Australia’s Usman Khawaja, along with Alex Carey, played a big role in their team posting a defendable total against New Zealand in their last ICC World Cup game at Lord’s on Saturday (June 29). Khawaja’s 88 off 129 balls was his second half-century of the tournament and the southpaw now believes that Australia can finish the league stages at the top of the points table.
With India losing their first match of the World Cup against England on Sunday (June 30), Australia can secure top spot on the standings with a win in their final group-stage game against South Africa at Old Trafford this weekend.
Faf du Plessis’ side are out of semi-finals contention having managed just two wins from their first eight games, with their struggles coming as something of a shock to Khawaja.
“A little bit, yeah,” Khawaja said when asked if South Africa’s woes had taken him by surprise. "They're a decent side. When I look at them on paper, they've got some experienced players with the bat. Obviously, you have (Kagiso) Rabada and Imran Tahir, some really good bowlers.
“It's just how it is sometimes in tournament play. You lose a couple and you don't get a roll at the right time. It doesn't mean you're a bad team, it's just how the cookie crumbles,” he told the media.
While it was all-too-late, South Africa notched their most impressive performance of the tournament in Durham last week in a nine-wicket win over Sri Lanka. Du Plessis and Hashim Amla stroked dominant half-centuries.
"They've got class batsmen in Amla and du Plessis batted wonderfully (against Sri Lanka)," Khawaja said.
"You can never take them too lightly, you can never take any international team too lightly … if you do it bites you on the backside. People talk about Bangladesh, I don't think they are the same Bangladesh they were four years ago, I think they are a really good side. And Afghanistan, they're definitely not the same Afghanistan side from four years ago.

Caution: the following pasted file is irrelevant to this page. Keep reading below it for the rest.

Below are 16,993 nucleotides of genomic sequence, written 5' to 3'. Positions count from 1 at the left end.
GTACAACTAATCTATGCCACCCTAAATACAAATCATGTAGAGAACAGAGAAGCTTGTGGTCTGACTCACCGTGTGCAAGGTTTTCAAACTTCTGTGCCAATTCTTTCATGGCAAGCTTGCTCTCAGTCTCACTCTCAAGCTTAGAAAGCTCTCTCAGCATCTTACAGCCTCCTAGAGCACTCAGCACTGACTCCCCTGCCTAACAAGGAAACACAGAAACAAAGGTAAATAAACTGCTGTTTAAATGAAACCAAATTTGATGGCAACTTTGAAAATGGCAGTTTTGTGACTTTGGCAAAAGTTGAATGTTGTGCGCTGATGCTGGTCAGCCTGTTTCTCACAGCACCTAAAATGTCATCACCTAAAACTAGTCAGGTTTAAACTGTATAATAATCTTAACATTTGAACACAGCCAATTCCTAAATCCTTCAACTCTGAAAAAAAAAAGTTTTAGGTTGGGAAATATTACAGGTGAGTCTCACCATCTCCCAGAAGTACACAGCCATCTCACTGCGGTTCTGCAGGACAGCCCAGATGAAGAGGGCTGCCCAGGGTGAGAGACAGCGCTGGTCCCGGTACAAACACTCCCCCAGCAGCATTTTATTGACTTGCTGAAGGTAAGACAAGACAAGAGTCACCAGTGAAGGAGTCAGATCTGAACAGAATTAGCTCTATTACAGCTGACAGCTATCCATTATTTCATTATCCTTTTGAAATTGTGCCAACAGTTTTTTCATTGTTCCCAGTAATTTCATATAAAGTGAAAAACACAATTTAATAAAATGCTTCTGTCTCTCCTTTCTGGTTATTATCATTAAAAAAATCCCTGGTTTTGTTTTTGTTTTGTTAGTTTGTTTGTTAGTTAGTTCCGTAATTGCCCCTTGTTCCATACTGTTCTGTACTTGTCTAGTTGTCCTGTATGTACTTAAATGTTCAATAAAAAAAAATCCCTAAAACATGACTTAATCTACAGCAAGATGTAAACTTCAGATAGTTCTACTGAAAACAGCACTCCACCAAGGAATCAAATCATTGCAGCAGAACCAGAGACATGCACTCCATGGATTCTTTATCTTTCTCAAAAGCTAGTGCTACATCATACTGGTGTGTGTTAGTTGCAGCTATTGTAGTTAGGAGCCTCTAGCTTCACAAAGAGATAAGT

"No international game is (a dead rubber). You're representing your country, it's still a game for Australia and still a World Cup game," he added.
In spite of a relatively slow innings last weekend, Khawaja has 298 runs in eight games at the World Cup with a strike-rate of 86.62 batting in the middle-order. The left-hander believed that the Lord’s pitch for their game against the Black Caps suited his role as a top-order anchor.
“I tried to drive a couple and (the ball) hit the stickers and hit high on the bat, so straight away I knew it wouldn't be as nice as some of the other wickets we played on,” Khawaja said.
“Then it was just trying to stay in there and score runs. I was just trying to bat out there and take it as deep as possible. I would much rather bat on a nicer wicket and score more freely. I'm in the team to score runs.
“We lost a few wickets today, so we just had to take it deep and make as many partnerships as we could with batsmen coming in,” the southpaw added.